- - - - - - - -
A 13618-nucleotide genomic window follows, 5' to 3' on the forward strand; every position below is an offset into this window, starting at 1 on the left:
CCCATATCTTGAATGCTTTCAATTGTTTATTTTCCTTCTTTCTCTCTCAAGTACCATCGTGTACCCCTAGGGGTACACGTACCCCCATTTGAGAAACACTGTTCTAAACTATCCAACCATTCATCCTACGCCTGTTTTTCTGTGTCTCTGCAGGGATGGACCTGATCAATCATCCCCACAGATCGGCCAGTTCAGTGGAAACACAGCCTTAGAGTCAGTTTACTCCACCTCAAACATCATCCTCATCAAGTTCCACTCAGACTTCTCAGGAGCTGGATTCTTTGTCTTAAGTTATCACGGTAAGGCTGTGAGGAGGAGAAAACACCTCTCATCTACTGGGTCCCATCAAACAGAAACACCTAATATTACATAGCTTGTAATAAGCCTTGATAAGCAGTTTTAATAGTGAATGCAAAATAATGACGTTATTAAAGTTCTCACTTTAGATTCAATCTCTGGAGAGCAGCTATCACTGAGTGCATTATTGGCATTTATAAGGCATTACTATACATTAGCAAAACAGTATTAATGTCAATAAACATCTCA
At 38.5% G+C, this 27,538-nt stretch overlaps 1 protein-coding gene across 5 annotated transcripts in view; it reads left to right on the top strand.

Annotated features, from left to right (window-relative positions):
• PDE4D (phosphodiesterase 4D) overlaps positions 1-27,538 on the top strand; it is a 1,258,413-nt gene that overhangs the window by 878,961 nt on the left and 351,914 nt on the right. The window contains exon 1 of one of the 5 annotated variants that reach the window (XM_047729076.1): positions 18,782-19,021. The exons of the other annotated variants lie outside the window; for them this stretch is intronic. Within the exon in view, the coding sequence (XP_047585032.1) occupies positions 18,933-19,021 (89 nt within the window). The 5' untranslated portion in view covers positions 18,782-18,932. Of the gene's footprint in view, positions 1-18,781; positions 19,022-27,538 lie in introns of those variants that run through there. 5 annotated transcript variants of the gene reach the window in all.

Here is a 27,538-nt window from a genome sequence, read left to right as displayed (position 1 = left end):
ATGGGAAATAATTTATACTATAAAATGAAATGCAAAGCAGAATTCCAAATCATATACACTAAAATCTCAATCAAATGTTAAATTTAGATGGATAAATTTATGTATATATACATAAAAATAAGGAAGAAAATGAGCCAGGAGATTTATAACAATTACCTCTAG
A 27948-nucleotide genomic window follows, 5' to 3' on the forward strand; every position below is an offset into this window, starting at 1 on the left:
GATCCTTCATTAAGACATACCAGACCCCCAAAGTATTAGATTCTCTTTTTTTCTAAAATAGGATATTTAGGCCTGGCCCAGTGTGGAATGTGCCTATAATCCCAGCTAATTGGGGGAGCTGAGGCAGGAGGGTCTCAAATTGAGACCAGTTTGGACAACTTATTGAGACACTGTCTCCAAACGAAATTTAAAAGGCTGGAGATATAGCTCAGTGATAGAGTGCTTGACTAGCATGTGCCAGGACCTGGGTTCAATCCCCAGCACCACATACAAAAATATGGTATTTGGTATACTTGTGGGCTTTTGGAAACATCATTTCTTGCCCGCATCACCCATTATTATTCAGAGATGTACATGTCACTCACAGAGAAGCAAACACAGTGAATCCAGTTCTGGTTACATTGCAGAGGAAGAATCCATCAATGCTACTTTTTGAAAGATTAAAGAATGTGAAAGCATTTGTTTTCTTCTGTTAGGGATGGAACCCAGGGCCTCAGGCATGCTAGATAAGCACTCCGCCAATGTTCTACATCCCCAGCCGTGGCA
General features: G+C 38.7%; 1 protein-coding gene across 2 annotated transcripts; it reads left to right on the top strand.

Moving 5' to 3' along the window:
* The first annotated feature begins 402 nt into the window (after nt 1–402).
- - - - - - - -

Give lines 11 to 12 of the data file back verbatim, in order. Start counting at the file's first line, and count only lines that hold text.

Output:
Moving 5' to 3' along the window:
* The first annotated feature begins 402 nt into the window (after nt 1–402).